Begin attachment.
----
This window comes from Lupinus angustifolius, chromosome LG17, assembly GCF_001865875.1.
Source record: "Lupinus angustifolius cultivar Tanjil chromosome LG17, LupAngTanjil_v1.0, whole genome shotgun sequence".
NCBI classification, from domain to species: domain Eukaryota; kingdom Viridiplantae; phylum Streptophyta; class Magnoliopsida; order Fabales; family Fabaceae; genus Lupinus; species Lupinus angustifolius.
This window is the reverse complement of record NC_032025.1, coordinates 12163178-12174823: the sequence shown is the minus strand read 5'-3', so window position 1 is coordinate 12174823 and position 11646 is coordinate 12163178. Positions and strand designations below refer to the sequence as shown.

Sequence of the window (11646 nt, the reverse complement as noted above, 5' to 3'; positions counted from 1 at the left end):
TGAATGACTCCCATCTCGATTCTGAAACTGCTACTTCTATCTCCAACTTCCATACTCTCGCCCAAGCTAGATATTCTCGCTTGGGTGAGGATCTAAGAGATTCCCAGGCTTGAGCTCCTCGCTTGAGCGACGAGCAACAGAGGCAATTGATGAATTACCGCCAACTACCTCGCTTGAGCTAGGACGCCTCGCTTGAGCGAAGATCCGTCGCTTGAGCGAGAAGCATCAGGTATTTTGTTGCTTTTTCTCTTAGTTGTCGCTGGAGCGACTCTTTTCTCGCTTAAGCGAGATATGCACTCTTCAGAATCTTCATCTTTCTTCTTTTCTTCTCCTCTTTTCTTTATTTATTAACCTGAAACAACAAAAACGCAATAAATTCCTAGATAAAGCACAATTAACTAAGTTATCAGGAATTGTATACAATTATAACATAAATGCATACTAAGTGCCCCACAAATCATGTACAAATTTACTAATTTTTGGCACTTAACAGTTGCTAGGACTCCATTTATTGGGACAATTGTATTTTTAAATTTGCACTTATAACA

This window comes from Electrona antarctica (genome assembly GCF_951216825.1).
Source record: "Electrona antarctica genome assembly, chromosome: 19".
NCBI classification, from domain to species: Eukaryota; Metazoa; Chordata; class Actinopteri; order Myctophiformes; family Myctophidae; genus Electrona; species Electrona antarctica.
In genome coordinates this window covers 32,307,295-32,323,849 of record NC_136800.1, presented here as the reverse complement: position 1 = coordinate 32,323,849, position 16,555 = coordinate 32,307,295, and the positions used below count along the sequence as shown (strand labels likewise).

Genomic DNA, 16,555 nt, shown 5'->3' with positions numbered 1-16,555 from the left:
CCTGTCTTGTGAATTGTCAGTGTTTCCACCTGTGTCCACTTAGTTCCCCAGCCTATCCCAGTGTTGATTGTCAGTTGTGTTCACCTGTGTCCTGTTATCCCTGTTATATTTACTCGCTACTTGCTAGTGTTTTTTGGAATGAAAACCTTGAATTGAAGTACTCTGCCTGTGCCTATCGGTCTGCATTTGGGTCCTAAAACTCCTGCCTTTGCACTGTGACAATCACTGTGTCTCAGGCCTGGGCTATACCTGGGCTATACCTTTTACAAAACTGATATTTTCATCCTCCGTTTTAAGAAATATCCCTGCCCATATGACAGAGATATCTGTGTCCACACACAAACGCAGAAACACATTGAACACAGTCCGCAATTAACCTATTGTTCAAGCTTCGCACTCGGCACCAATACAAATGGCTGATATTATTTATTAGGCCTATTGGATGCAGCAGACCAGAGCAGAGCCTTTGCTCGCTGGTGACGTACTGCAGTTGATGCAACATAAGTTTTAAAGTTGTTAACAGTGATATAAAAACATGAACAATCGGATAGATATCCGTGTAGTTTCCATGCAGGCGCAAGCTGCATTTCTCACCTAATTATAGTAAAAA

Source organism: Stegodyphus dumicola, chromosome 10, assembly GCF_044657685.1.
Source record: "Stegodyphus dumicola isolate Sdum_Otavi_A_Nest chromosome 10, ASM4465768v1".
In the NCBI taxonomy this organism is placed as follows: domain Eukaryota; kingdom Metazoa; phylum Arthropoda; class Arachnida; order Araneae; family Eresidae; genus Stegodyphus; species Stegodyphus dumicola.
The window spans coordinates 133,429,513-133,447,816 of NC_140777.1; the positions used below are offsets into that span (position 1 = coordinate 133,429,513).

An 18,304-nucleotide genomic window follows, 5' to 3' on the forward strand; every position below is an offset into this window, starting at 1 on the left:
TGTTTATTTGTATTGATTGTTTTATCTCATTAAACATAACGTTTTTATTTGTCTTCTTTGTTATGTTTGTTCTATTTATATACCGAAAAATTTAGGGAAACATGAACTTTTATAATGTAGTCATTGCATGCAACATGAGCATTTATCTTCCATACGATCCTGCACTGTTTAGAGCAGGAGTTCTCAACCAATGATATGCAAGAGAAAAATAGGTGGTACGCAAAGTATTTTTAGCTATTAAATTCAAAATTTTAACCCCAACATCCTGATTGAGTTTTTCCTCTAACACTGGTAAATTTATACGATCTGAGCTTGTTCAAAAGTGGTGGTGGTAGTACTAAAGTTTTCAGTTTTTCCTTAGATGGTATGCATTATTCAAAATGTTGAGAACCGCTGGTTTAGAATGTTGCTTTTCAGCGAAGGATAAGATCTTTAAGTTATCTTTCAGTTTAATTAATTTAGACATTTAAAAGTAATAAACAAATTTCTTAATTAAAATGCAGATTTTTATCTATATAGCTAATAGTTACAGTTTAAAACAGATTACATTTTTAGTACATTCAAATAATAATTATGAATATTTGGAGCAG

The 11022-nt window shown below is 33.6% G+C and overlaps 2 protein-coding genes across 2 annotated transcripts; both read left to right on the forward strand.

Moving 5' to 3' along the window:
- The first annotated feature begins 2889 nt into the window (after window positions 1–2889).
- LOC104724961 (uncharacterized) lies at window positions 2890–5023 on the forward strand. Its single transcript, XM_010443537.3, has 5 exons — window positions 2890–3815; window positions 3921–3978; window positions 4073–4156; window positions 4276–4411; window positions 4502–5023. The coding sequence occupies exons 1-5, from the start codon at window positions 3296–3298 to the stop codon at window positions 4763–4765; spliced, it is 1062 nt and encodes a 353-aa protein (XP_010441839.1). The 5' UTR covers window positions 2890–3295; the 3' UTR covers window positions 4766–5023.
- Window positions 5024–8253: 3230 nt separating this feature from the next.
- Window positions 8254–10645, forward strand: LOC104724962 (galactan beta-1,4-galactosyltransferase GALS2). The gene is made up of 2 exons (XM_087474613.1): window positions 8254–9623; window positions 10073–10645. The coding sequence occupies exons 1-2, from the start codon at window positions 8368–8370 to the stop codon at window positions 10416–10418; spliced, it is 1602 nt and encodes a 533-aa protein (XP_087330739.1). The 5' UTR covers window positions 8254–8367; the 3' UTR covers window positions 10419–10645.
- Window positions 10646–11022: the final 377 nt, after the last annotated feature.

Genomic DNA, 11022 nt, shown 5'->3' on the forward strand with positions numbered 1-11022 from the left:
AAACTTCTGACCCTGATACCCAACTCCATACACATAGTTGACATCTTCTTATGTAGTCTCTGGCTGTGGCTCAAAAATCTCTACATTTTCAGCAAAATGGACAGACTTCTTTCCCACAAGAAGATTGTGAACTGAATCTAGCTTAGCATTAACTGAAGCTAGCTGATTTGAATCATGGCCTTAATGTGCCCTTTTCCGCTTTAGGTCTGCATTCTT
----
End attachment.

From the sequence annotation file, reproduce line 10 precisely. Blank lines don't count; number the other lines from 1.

In genome coordinates this window covers 32,307,295-32,323,849 of record NC_136800.1, presented here as the reverse complement: position 1 = coordinate 32,323,849, position 16,555 = coordinate 32,307,295, and the positions used below count along the sequence as shown (strand labels likewise).